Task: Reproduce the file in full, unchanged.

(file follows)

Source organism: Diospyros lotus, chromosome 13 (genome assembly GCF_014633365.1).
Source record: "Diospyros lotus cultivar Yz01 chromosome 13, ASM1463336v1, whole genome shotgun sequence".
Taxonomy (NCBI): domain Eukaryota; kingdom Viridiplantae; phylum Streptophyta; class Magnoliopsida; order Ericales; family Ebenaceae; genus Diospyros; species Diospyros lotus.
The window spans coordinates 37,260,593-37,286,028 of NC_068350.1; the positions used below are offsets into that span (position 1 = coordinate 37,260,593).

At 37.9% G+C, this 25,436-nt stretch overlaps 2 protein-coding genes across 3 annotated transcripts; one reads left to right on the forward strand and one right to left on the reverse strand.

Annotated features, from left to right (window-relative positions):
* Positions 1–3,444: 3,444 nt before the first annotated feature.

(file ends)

Source organism: Diospyros lotus, chromosome 13 (genome assembly GCF_014633365.1).
Source record: "Diospyros lotus cultivar Yz01 chromosome 13, ASM1463336v1, whole genome shotgun sequence".
Taxonomy (NCBI): domain Eukaryota; kingdom Viridiplantae; phylum Streptophyta; class Magnoliopsida; order Ericales; family Ebenaceae; genus Diospyros; species Diospyros lotus.
The window spans coordinates 37,260,593-37,286,028 of NC_068350.1; the positions used below are offsets into that span (position 1 = coordinate 37,260,593).

At 37.9% G+C, this 25,436-nt stretch overlaps 2 protein-coding genes across 3 annotated transcripts; one reads left to right on the forward strand and one right to left on the reverse strand.

Annotated features, from left to right (window-relative positions):
* Positions 1–3,444: 3,444 nt before the first annotated feature.